Right now, the Cavaliers look like a contender. They just don't look like a championship contender.
That's the best thing you can say about the Cavs following their rather lethargic 95-85 loss in Houston on Wednesday night. That, of course, followed a bad loss to lowly Memphis the night before.
Obviously, this team has a few issues. And they aren't just issues that can be cast aside as a case of the early-season doldrums. After all, Coach Mike Brown is a big picture kind of guy -- and the way the Cavs have been playing does not bode well for the big picture. At least it doesn't if you're talking about winning a title, something the Cavs say they believe can be accomplished.
Here are a few reasons to be alarmed:
* Whether Brown is entirely to blame or not, the truth is the Cavs have pretty much been the same team in his four seasons as coach. In other words, regardless of personnel, they always lose to lousy teams, or at least teams that you likely have penciled in as wins upon an initial examination of the schedule. Already this season, they've fallen to non-playoff qualifiers like Memphis and Washington on the road, and a bad Chicago team at home. In each of those games, they surrendered double-digit leads.
* Also, with Brown at the helm, the Cavs have been flat-out predictable. Aside from LeBron James, their offense has lacked creativity, and for some unknown reason, seems to go into major, unexplained funks during the course of the game. That's especially the case in the third quarter. It makes you wonder if the other teams make adjustments at halftime and the Cavs don‘t, or if the Cavs do nothing but sit in the locker room and eat turkey between the second and third quarters. Either way, their sluggish starts to the second half must come to an end if they are serious about winning a championship.
* Shaquille O'Neal looks old and worn out. I'm not gonna say the big fella is completely washed up, because he still offers plenty of positives. The most obvious is the space he clogs in the lane defensively. He was a major factor in the win over Orlando, as Shaq put the clamps on Dwight Howard. On most nights, he will be a factor when it comes to rebounding and putting pressure on defenders near the basket. He may not be the Shaq of old, but he still is the type of inside presence the Cavs have lacked during the LeBron era. That said, the man sure misses a lot of easy attempts near the hoop, as he doesn't have nearly the lift (or strength) on his shots that he displayed last season in Phoenix.
* Memphis and Houston buried the Cavs with wide-open long-range shots, in almost the exact same fashion Orlando did in the Eastern Conference finals last season. So it appears opposing teams learned a lot about how to beat the Cavs by watching the Magic. Basically, the Cavs' perimeter defense stinks. Almost everyone seems to get open looks against them near and beyond the three-point arc these days. Grizzlies guard O.J. Mayo shot from the same spots as Magic forward Rashard Lewis did against the Cavs in the playoffs last season, as Mayo popped out off picks and Cavs defenders were slow to react. The Rockets also had their best three-point shooting night of the season against the Cavs.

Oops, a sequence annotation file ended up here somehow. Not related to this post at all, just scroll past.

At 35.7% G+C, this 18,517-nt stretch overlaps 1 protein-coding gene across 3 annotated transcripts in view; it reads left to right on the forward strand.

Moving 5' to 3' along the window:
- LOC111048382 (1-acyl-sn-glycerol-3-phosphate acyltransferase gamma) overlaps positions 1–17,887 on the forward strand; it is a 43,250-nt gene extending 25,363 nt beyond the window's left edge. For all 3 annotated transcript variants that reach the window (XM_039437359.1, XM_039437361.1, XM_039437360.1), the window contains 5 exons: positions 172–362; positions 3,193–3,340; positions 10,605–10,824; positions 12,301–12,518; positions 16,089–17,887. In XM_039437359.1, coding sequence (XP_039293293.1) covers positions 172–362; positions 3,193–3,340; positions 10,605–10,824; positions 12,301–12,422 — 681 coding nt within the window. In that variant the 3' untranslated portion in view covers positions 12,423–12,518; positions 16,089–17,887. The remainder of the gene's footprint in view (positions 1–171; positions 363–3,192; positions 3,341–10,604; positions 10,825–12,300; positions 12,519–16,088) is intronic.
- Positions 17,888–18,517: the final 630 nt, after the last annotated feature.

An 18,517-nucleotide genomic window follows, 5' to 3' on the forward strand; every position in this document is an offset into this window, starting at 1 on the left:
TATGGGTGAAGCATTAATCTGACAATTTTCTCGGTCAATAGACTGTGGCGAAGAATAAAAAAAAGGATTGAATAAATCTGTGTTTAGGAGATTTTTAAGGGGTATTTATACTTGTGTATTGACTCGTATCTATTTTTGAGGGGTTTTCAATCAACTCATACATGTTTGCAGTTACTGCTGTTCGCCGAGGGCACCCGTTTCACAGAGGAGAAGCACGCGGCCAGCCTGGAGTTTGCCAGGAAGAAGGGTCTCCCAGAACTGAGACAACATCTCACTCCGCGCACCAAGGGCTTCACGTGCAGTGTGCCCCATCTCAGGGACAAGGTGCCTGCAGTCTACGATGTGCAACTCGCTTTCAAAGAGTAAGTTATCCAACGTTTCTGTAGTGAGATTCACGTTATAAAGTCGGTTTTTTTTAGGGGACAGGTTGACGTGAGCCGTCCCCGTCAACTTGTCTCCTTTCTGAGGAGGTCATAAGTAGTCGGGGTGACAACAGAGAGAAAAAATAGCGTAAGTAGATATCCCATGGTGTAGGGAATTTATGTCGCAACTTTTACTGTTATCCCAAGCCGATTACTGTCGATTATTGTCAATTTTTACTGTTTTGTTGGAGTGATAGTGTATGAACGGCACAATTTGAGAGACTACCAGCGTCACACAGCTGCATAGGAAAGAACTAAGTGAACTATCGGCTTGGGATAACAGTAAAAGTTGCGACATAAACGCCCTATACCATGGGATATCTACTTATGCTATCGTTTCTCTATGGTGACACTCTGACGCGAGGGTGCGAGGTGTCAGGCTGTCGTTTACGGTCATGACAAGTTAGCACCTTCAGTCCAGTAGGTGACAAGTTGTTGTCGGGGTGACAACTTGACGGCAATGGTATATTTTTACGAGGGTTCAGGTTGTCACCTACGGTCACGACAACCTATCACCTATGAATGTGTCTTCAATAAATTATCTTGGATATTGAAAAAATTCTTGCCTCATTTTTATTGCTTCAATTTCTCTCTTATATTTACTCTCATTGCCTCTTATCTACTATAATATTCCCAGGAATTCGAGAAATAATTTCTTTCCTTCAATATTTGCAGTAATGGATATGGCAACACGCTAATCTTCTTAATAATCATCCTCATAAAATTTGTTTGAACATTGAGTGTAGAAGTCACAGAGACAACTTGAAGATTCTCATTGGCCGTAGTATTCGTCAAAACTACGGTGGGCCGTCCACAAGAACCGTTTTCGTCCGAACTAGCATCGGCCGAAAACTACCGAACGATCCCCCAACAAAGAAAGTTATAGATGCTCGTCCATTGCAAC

* This is an ongoing issue in strategy, and a big reason the Cavs have been blowing huge leads ever since the conference finals. The additions of Anthony Parker and Jamario Moon were supposed to fix that -- but again, you can't help but wonder if they are being used correctly. You can't help but wonder if it's the system, and particularly, the defensive philosophy. And again, you can't help but wonder if the necessary adjustments are simply being overlooked by the coaching staff.
* The Cavs have been committing an insane amount of turnovers against teams not known for defense (read: the Rockets and Grizzlies). And LeBron is just as guilty as anyone, maybe more so, when it comes to taking care of the ball. Mo Williams has been particularly awful in this department -- and really isn't much different than the player he was in Milwaukee, where he had a reputation for a lack of consistency and disappearing in big games and moments. He and the rest of the Cavs seem to have a real issue with opponents getting physical, as that is what has led to most of the miscues. It all boils down to toughness, and right now, the Cavs are looking a little faint-hearted.
* Parker is beginning to play like a guy who should be coming off the bench -- and that's OK. The Cavs didn't acquire him this past off-season with the idea he would be starting. But he was forced into the role after the ongoing mood disorder issues with Delonte West. It's not clear yet if West has a better handle on things, but one thing is for sure: It's time for him to reclaim his starting spot. He has played considerably better than anyone not named LeBron during the past week, showing aggressiveness, courage and intelligence. He should be rewarded for it, and not have to wonder if he'll play more minutes than the unreliable and usually ineffective Daniel Gibson.
There are a few other minor things, such as J.J. Hickson's bad hands, Zydrunas Ilgauskas' inability to adapt to his role off the bench, and just a general lack of cohesion by everyone. But those things can be dealt with over time.
So, is it time to panic? Hardly. But it's also time for the Cavs to start realizing they have no chance at a title unless a few very troubling patterns change. Unfortunately, they are patterns that have been in place for several years now.
Sam Amico covers the Cavs and NBA for NBA.com, and is a frequent contributor to SportsTime Ohio and The Cleveland Fan.